Idaho Falls Estate Planning Attorneys
Estate Planning Guidance in Idaho
Consider what would happen if you suddenly passed away: Who would care for your minor children? Who would receive your assets? If you were to suddenly become incapacitated due to an injury or illness, who would manage your affairs or make decisions about your medical care? Creating an estate plan allows you to confidently answer these questions.
At Freedom Law, we are committed to helping our clients prepare for the future and get invaluable peace of mind. Our Idaho Falls estate planning lawyers have over 15 years of experience and can help you protect yourself, your family, and your property. We are familiar with many types of tools and can work closely with you to implement a plan customized to your unique goals. Estate planning may feel uncomfortable, but we can offer the dedicated, compassionate support you need to complete this important process.
Contact us online or call (208) 271-4403 to schedule a complimentary initial consultation. Flexible payment options are available, and we offer our legal services in English and Spanish.
Why Do I Need an Estate Plan in Idaho?
When you pass away without any estate planning documents in place, your property becomes subject to the state’s intestacy laws. This means you get no input into who will receive your assets, and any preferences you may have expressed will be ignored.
Should you become incapacitated without an estate plan, you will put your family and friends in a difficult position. They will have no way to enforce any preferences for medical care you may have had, and your loved ones will have no easy way to manage your affairs on your behalf. Instead, they may be forced to go through the difficult process of seeking a guardianship or conservatorship.
You get a say in these matters – and make everyone’s lives easier – when you create an estate plan, but you must start early. No one can predict when they will pass away or become incapacitated. It is also important to understand that you cannot execute estate planning documents once you are not of sound mind, meaning it is in your best interest to get started as soon as possible. If you become seriously ill or injured to the point where you cannot communicate, it will be too late. Our team at Freedom Law can help you get started and walk you through what estate planning can accomplish.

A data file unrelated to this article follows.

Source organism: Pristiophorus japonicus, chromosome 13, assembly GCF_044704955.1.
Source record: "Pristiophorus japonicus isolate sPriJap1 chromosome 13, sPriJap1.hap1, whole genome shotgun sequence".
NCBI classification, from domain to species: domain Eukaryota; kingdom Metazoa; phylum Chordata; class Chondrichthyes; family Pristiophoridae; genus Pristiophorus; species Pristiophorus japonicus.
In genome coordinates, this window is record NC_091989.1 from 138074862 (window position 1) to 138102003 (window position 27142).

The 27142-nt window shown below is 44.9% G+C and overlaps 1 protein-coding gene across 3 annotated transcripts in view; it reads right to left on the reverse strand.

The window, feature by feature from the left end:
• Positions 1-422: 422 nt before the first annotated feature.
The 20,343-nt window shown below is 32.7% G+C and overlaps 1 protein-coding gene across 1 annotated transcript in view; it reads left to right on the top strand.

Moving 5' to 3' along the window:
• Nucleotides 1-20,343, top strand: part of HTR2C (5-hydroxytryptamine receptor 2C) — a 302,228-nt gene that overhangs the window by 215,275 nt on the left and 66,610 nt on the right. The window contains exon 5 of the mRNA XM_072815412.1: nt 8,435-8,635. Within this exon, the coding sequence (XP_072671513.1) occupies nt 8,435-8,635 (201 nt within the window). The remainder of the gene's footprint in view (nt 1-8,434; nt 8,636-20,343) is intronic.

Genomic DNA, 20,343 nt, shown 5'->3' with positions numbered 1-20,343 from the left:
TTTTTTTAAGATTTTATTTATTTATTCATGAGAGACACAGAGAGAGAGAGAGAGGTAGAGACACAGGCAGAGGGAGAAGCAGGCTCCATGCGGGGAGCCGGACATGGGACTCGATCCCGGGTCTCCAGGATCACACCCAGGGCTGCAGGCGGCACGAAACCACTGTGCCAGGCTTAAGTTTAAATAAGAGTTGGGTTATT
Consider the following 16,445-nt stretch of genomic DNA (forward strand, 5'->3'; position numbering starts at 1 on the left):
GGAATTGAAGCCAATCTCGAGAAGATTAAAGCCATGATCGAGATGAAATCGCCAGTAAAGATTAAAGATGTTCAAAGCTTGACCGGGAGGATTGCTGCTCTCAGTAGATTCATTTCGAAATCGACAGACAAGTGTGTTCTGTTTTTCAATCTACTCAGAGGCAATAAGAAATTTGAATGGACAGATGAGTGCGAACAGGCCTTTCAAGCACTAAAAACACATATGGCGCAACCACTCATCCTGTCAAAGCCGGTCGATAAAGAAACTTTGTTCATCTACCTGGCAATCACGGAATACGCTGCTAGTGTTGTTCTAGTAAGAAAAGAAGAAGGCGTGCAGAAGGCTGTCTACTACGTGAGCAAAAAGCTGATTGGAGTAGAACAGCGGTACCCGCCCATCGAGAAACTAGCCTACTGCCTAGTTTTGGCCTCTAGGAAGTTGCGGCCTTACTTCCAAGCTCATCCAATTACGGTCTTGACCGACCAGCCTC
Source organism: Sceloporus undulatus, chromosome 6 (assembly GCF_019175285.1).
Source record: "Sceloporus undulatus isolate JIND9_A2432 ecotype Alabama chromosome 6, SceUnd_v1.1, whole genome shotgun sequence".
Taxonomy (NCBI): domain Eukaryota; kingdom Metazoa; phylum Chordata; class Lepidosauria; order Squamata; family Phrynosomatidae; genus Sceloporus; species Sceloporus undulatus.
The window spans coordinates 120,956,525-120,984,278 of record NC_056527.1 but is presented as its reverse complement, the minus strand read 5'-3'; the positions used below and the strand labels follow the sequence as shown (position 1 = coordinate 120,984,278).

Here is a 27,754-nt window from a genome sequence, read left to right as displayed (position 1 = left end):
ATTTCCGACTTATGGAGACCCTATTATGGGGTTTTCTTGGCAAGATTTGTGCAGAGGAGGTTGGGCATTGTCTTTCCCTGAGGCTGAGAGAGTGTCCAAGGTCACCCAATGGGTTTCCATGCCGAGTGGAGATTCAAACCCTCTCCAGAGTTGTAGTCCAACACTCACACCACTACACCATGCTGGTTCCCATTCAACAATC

Types of Estate Planning Documents
Estate planning allows you to prepare for the possibility of incapacity and what will happen when you pass away. A well-designed estate plan will anticipate a variety of scenarios and implement mechanisms that support your goals. If you have a large estate, estate planning tools can also be used to reduce the impact of estate and gift taxes.
Our Idaho Falls estate planning attorneys can help you with:
- Wills. Your will is arguably the foundational piece of your estate plan. It gives you the opportunity to choose who gets your property, who will care for your minor children, and who will manage your estate after you pass away. Your estate plan should consist of more than just your will, however, as your will’s contents are public and subject to probate. This means your loved ones will not immediately receive their inheritances. Your will can also be contested.